E2364. Traumatic Bladder Rupture: Utility of CT Cystogram and Clinical Implications
  1. Frederick Moh; Keck Medical Center at University of Southern California
  2. Armonde Baghdanian; Keck Medical Center at University of Southern California
  3. Arthur Baghdanian; Keck Medical Center at University of Southern California
Blunt or penetrating abdominopelvic trauma may result in bladder rupture, which can be overlooked on abdominopelvic computed tomography (CT) scans, leading to delayed diagnosis and increased morbidity. Timely acquirement of a CT cystogram and correct technique can aid in accurate early diagnosis. CT cystography can be used to characterize and classify bladder injury and aid in clinical management decisions. The purpose of this exhibit is to illustrate pelvic anatomy, discuss important technique points, review the bladder rupture classification system, and demonstrate pitfalls to avoid missed diagnosis.

Educational Goals / Teaching Points
Illustrate pelvic anatomy. Review the classification of bladder rupture on CT cystography. Understand when to suspect bladder rupture to recommend CT cystography. Explain the clinical implications of a missed diagnosis. Review pitfalls in bladder trauma diagnosis.

Key Anatomic/Physiologic Issues and Imaging Findings/Techniques
Anatomy: Bladder enters the pelvis from the abdomen at around age of 6. In adults, bladder is almost within the lower pelvis. Space of Retzius, between the pubic symphysis and anterior bladder, is common for contrast to pool in extraperitoneal rupture from pubic bone fracture. In men, rectovesical fascia separates the posterior bladder from rectum. In women, posterior peritoneal reflection is the vesicouterine pouch. Bladder dome rupture, abutting the peritoneal lining, can cause intraperitoneal contrast pooling. The bladder neck is held by ligaments, puboprostatic ligaments in male and pubovesical ligaments in female, within the pelvis and the pelvic fascia. Violation of fascial planes can cause contrast to leak into the perineum, scrotum, abdominal wall or lower extremities. Technique: 400 cc of Isovue 370 is instilled via Foley catheter into the bladder, only after excluding urethral injury. Multiplanar reformats must be performed. CT cystography may be performed during delayed phase of CT ordered for pelvic trauma to reduce radiation dosing. Findings: Type 1 urinary bladder rupture indicates contusion without leakage. Type 2 is intraperitoneal rupture. Type 3 represents interstitial injury with contrast extending into but not beyond wall. Type 4 is extraperitoneal rupture which is classified into simple or complex when contrast extends beyond extraperitoneal pelvis. Type 5 reflects combined intraperitoneal and extraperitoneal injury. Pitfalls: Bladder diverticula can be misdiagnosed as perforation. Pelvic hematoma or large rupture can cause incomplete bladder distention leading to missed rupture. Bladder rupture can be misdiagnosed as urethral injury when contrast extravasation is seen in the penis. Multiplanar reformats are needed for bladder dome lacerations.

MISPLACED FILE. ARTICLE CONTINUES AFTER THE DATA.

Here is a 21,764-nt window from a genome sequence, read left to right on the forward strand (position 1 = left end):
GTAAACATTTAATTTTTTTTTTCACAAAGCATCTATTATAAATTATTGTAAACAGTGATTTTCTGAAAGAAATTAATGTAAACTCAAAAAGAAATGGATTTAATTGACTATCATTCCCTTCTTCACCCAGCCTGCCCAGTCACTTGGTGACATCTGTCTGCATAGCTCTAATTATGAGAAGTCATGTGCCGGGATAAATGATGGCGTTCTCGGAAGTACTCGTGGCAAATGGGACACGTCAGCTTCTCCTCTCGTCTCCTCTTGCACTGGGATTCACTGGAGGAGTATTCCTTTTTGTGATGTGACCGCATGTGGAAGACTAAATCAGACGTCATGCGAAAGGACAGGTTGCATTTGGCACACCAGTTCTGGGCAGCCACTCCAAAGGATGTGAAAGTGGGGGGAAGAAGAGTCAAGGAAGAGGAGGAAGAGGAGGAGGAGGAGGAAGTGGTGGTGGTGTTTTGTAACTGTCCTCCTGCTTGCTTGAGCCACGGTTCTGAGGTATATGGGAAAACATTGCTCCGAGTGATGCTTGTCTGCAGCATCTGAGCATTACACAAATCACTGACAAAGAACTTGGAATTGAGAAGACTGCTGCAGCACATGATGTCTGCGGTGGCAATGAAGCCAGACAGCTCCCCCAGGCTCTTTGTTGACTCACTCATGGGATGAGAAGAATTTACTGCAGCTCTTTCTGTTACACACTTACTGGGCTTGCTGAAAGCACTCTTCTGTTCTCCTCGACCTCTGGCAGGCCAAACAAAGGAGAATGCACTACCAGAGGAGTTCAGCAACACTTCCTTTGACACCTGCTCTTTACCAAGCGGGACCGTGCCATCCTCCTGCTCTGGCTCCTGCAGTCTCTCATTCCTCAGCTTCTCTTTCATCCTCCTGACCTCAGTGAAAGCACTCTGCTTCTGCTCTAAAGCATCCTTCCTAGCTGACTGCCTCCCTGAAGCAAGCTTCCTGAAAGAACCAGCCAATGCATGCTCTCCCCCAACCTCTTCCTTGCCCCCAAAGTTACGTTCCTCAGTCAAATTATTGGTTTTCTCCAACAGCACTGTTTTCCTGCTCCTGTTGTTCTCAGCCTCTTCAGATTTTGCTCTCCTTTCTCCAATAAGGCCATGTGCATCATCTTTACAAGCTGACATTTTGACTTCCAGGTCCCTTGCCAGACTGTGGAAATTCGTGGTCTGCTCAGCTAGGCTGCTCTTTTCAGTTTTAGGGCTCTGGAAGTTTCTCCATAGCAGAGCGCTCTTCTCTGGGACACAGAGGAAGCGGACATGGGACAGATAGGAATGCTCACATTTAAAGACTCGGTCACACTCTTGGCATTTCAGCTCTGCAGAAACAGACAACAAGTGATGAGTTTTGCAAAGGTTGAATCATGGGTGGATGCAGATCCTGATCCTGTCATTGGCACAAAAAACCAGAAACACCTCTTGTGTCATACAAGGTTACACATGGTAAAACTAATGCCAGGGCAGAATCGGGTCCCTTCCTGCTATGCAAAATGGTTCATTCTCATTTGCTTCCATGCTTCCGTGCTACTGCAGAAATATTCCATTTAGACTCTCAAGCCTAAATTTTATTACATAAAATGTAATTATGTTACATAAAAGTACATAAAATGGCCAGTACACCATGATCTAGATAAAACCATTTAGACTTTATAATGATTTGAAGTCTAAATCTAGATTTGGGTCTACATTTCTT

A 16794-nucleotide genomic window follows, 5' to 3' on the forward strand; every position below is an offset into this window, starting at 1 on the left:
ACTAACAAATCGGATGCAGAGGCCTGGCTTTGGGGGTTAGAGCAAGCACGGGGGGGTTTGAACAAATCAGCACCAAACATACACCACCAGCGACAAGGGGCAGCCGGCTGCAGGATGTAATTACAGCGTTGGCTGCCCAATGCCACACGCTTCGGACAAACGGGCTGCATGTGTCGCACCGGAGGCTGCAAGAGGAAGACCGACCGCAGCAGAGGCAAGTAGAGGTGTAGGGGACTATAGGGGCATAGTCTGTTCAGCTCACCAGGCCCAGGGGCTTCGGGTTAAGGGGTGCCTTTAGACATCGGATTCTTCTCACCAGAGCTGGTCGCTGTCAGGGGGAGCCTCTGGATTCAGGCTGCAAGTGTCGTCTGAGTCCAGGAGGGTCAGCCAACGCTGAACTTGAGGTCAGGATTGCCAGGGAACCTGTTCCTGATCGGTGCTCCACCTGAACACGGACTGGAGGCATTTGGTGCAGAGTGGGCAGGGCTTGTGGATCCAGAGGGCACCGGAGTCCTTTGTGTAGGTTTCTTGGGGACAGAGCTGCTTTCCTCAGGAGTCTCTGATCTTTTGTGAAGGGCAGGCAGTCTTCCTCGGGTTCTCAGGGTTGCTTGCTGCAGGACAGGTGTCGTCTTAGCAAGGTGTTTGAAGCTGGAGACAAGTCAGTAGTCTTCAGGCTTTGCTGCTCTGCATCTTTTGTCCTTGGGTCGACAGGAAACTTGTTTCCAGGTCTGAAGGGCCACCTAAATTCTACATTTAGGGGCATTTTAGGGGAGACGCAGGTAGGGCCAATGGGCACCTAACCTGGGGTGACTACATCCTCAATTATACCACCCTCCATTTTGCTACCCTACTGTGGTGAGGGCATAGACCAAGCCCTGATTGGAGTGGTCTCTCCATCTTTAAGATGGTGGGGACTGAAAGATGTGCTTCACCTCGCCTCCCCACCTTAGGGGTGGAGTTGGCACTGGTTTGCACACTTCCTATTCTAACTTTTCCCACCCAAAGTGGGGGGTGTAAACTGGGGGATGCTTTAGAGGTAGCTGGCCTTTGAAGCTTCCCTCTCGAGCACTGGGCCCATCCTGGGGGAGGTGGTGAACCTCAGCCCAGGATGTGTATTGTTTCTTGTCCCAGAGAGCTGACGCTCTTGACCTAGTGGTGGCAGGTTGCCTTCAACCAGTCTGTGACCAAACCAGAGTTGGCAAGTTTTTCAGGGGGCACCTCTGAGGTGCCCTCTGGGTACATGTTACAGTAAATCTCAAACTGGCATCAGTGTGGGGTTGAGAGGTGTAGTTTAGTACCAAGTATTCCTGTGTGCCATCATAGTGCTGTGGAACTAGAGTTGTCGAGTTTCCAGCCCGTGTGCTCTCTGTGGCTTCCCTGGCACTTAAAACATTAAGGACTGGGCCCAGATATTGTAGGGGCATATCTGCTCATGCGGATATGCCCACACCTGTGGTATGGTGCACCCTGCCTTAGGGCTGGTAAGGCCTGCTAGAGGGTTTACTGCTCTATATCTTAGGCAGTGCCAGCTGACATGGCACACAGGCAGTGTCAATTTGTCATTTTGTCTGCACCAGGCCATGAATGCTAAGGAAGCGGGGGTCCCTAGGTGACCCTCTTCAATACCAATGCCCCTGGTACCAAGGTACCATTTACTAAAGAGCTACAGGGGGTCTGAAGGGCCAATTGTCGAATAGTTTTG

CT cystography should be considered in blunt or penetrating abdominopelvic trauma. Pelvic fractures increase the risk of bladder rupture. Appropriate CT cystography technique is important for accurate diagnosis. Knowledge of bladder and pelvic anatomy will allow understanding of the path of contrast leakage. Distinguishing intraperitoneal from extraperitoneal bladder rupture can aid appropriate clinical management.